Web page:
Fluid filled cables

The fluid filled cables were first introduced in 1920s, and development has been continuous ever since to meet the progressive demands for increase in voltage and current carrying capacity. The fluid filled cables were introduced to be used for very high voltage transmission system. During early 1970s first high voltage fluid filled cables of 525 kV were installed at Grand Coulee Dam. Originally known as oil-filled cables, the name was changed to fluid filled to consider the fact that most widely used fluids today are synthetic fluids [10] .

The majority of cooling system currently being used for thermal management of power transmission are based on active cooling methods, where in cooling fluid is circulated through the cables absorbing the heat generated by the conductor and then passed through a heat exchanger to dissipate the absorbed heat [11] . In [11] the authors present and discuss several patents covering cooling methods which are fluid-based, radox and phase change-based cooling.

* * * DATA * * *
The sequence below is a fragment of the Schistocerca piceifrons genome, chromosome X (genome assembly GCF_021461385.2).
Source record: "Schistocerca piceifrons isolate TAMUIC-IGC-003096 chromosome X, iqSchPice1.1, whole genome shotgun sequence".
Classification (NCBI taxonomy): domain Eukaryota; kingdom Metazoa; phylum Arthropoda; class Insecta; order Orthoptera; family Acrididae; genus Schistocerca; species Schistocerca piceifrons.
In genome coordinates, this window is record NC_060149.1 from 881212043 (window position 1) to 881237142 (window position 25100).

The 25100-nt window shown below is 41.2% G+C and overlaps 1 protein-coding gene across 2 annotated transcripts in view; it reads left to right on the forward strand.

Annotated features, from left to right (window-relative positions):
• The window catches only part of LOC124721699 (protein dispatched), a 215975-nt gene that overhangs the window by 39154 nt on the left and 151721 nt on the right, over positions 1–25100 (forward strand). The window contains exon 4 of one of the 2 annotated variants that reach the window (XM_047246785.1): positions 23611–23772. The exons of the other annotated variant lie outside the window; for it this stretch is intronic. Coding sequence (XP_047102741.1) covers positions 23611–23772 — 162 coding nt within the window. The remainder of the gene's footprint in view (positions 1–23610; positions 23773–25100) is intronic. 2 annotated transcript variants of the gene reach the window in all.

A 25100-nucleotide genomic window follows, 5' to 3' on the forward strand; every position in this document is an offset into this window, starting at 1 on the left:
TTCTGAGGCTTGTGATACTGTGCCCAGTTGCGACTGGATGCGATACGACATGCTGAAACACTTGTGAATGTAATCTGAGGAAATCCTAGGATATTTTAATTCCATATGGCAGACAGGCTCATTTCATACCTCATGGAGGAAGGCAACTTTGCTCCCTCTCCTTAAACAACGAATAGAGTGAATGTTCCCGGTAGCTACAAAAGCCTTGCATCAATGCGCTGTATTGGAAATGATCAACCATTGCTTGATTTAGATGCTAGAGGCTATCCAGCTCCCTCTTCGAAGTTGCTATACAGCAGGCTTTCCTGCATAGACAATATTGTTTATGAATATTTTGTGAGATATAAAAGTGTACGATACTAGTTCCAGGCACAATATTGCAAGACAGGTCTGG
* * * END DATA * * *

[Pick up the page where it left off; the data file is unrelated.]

Water-cooled and air-cooled cables in welding

The patent US20050006116 A1 describes about the power cable assembly of water-cooled and air cooled TIG (Tungsten Inert Gas), MIG (Metallic inert Gas) and plasma torches. In water cooled torch application, the cable is comprised of a flexible outer tube of hose for carrying cooling water from the torch head back to the circulatory reservoir, a copper cable of smaller diameter disposed within the conduit for electrically communicating the torch head with the wielding machine and a thin coating of plastic material encapsulating the copper cable. The smaller diameter of the copper conductor than that of surrounding insulation tube allow for coolant to follow in the channel formed in between the two components [11] [12]. Figure 8 shows a cross-section view of the water-cooled welding cable.

Figure 8 – Water cooled welding power cable (Redrawn from [12])

The water is pumped in the region (42) between conductor (34) and insulation (40) the heat from the conductor will be dissipated into the water. The conductive cable 34 is encased in a thin coating 36 of a flexible plastic material such as PVC and has a thickness of only about 0.008-0.015 of a inch to avoid insulating the conductive cable (34) from the cooling effects of water flow through the power cable. Projecting from coating 36 are a plurality of radial projections 38, preferably integrally formed with coating 36 [12].

Liquid cooled cables (LCC)